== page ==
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Iran report: Saudi intelligence chief met Israeli officials in Geneva
Iranian news agency cites reports that Israeli officials met with director general of Saudi Intelligence Agency in order to discuss 'containing Iran by any possible means, exercising stronger control over Syria’s Jihadist forces, sidelining Muslim Brotherhood'
Director General of Saudi Intelligence Agency Bandar bin Sultan met several times with Israeli officials in Geneva, Iranian news agency Fars reported.

 

The report is based on a Saudi Twitter account that is "well connected with the inner circles of the Saudi secret service". According to the tweet, the sides have agreed on a number of crucial issues, including “containing Iran by any possible means, exercising stronger control over Syria’s Jihadist forces, sidelining Muslim Brotherhood and stopping the waves of the Arab spring."

 

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Last month, it was reported that Israel and the Gulf Arab states, led by Saudi Arabia are increasingly finding common ground – and a common political language – regarding both nations' dismay over Iran's history-making overtures to Washington and the nuclear talks in Geneva.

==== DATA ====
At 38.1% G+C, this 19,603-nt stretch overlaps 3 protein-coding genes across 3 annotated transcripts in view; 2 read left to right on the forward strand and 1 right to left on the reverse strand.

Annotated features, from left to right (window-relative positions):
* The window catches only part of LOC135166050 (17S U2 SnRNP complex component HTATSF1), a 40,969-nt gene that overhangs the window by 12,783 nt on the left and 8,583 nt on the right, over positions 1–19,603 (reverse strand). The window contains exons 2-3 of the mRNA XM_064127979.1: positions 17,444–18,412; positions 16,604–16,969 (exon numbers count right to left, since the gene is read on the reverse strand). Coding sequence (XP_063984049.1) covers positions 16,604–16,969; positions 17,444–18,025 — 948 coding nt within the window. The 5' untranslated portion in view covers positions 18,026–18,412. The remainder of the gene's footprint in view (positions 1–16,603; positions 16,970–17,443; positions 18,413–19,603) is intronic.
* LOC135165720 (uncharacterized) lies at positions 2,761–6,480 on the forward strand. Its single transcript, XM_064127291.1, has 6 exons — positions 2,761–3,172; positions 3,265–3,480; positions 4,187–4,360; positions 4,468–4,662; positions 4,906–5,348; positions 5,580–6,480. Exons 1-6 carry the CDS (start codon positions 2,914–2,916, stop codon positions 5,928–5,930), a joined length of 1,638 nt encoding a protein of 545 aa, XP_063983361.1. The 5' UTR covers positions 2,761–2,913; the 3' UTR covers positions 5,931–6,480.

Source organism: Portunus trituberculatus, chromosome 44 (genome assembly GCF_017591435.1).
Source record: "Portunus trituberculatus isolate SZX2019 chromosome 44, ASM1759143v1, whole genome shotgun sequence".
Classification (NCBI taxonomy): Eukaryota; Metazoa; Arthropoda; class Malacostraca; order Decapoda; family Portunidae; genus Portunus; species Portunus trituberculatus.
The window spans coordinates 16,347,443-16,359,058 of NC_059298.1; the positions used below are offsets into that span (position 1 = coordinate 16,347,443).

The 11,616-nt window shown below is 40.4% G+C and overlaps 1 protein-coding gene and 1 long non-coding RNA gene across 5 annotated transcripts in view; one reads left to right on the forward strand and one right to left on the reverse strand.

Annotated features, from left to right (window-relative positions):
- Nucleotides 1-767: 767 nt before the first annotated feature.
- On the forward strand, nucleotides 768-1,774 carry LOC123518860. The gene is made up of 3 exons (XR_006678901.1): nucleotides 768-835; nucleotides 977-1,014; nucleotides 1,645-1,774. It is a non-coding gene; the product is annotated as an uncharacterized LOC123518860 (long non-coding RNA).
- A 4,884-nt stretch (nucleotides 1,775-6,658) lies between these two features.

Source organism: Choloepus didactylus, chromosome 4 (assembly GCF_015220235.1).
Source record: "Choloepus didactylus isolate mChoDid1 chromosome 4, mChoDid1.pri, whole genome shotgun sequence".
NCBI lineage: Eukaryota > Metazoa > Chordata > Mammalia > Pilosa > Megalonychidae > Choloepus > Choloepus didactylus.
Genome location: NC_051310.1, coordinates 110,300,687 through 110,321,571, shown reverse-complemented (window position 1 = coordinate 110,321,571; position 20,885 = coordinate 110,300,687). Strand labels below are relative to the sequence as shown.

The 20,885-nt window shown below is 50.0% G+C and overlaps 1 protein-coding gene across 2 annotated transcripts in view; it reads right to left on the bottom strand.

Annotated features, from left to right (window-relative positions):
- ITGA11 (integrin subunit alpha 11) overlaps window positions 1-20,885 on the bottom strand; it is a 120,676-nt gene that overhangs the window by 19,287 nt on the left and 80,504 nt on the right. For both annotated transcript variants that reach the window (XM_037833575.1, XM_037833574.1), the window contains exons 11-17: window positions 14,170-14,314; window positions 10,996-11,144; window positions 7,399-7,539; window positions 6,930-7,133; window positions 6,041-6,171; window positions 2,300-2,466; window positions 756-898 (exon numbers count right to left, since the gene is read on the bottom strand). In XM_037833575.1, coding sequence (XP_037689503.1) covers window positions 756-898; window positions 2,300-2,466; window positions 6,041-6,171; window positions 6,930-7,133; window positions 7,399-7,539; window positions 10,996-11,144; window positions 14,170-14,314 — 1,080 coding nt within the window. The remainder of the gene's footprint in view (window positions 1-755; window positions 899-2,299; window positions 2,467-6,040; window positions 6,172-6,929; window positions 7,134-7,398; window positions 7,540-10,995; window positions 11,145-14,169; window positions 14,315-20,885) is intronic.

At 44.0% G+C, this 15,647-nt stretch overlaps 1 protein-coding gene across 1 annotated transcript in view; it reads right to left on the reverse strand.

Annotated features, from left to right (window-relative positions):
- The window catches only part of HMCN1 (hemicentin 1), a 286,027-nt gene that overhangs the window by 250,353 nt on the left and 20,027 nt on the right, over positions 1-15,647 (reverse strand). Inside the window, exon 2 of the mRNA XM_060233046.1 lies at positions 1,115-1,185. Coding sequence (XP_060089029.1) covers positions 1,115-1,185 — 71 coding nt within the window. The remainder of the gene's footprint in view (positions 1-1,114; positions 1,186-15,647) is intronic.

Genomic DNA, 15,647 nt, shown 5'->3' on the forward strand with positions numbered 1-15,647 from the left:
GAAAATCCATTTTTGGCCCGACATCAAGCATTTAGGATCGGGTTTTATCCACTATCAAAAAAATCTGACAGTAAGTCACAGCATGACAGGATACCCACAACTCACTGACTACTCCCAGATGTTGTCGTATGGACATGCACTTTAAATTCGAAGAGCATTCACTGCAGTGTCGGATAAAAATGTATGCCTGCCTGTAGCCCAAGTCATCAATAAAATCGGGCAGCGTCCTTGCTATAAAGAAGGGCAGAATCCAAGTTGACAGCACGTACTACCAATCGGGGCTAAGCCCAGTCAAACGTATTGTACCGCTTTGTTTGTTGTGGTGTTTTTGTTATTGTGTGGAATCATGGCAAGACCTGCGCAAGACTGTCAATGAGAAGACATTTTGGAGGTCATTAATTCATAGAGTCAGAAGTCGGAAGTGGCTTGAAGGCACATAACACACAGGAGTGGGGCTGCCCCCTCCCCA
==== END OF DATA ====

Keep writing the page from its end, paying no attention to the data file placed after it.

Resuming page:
"The adage about 'the enemy of my enemy is my friend' is playing out over Iran," said Theodore Karasik, a security and political affairs analyst at the Dubai-based Institute for Near East and Gulf Military Analysis. "This situation opens up some interesting possibilities as it all shakes out."

 

Secret talks? Israeli PM Netanyahu, Saudi King Abdullah (Photos: EPA, AP)
Secret talks? Israeli PM Netanyahu, Saudi King Abdullah (Photos: EPA, AP)
 

Saudi Arabia, which generally sets the political tone for the rest of Gulf, also sees Iran as a dangerous neighbor. The Sunni-ruled Gulf states routinely assail Shiite power Iran for allegedly backing revolts such as Bahrain's Arab Spring-inspired uprising or supporting coup plots – although no clear evidence has ever been made public.

 

Saudi Arabia and its Gulf partners are deep-pocket customers of US weapons and aircraft, but also allow the Pentagon extensive footholds in the region, including the headquarters of the Navy's 5th Fleet in Bahrain. The arrangement is meant to buy protection from Washington and intimidate Iran.

  

 

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